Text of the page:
A feasibility assessment of wolf reintroduction to the Cape Breton Highlands
University of New Brunswick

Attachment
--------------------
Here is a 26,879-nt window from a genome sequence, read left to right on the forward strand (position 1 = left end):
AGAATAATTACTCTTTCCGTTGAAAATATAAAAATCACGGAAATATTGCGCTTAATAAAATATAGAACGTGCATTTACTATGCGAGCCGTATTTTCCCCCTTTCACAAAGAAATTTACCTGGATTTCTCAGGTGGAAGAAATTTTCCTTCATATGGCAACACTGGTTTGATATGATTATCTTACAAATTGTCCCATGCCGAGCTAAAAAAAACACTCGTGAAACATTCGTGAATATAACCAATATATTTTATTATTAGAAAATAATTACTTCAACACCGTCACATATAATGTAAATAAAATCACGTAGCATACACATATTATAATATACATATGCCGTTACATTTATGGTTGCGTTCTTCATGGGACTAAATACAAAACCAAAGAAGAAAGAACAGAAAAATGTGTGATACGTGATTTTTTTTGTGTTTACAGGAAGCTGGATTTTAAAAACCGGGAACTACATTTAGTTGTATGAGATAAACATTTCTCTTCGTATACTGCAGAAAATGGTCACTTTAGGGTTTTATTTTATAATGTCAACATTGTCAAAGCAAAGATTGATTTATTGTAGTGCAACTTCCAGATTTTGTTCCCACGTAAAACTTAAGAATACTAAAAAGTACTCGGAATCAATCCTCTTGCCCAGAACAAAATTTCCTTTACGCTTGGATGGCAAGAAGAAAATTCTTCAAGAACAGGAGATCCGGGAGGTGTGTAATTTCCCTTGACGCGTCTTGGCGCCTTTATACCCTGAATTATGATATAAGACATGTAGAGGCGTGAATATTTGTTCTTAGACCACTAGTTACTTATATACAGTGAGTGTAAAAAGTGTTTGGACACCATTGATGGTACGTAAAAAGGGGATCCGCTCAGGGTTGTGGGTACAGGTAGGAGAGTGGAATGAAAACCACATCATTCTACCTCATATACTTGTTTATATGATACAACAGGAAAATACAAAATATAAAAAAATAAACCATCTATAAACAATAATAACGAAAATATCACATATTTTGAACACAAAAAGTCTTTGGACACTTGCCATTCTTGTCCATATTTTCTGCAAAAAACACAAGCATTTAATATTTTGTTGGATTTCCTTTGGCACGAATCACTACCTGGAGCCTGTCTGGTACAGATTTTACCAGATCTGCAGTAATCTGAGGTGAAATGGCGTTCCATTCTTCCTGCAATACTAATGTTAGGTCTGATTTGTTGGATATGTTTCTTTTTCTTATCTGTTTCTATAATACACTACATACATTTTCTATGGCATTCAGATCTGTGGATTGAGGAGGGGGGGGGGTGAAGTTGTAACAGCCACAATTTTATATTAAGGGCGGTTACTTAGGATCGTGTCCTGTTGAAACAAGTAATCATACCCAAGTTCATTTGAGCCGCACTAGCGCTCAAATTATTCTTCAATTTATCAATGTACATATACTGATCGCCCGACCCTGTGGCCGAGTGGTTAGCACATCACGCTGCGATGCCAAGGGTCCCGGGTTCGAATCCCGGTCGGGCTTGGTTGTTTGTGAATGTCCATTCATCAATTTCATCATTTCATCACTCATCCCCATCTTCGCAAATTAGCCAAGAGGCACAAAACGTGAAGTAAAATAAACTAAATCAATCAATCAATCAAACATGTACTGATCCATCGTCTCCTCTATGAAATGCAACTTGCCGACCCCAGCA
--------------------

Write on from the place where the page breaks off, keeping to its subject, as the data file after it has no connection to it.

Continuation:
This thesis reports an assessment of the feasibility of establishing a viable population of Wolves (Canis sp.) on Cape Breton Island, Nova Scotia as a means of determining if Wolves can limit Moose (Alces alces) abundance in Cape Breton Highlands National Park (CBHNP) to densities desired by Parks Canada ecologists (e.g., 0.5 Moose/km²). As apex carnivores, Wolves are effective in preventing ungulate populations from reaching hyperabundant levels. It is uncertain which Canis species was present in the region prior to pre-European settlement and therefore, I used ArcGIS and Marxan to estimate the amount of available habitat for both Gray (Canis lupus) and Eastern Wolf (C. lycaon) to form territorial packs on Cape Breton Island. The population viability analysis programme VORTEX was used to predict the population size of a viable population, as well as the size needed to limit Moose (A. a. andersoni) abundance to levels less likely to impact vegetation. VORTEX simulated the population by evaluating the annual life cycle and tracking mate selection, reproduction, mortality, increment of age by one year of individuals, as well as migration among populations, removals, and supplementation. Based on the VORTEX model simulations of the long-term viability of both Wolf species, the optimal and suboptimal habitat within the National Park and adjacent highland areas could support 30 C. lupus (16 inside the Park and 14 outside of the Park), or 33 (17 inside the Park, and 16 outside of the Park) C. lycaon, respectfully. Results identified several factors important to the long-term viability of Wolf populations: 1) the percentage of adult females breeding; 2) carrying capacity; and: 3) mortality rates. If the percentage of female breeders (C. lupus) remains 55% or higher, and Wolves are not subject to immediate and long-term anthropogenic mortality risk (modelled as 30% inn mortality pups, 10% in adults), the population maintains a carrying capacity of n = 36 with a low probability of extinction (<0.25). However, based on mainly negative public attitudes to Eastern Coyote in the region, it is presumed that mortality rates will be high outside of the National Park; a Park-only population size of 16 Gray Wolves would not be viable, nor reduce Moose density to desired levels. Even if mortality rates outside the Park were low, population models suggested Wolves may not reduce Moose to desired levels. A static functional response model of Gray Wolves to changing Moose density suggested that a larger Wolf population than theoretically modelled would be required to reduce the local Moose population to desired densities. A preliminary deterministic modelling approach indicated that 30 Wolves might reduce the Moose population to desired densities when the Moose population has a growth rate of 0.1. In conclusion, the likelihood of reintroduced Wolves reducing Moose in CBHNP to desired levels depends on mortality rates outside of the Park is low because the Park itself is too small to contain a viable population of Wolves. Further work on societal attitudes to Wolves would be vital before any Wolf reintroduction program is considered.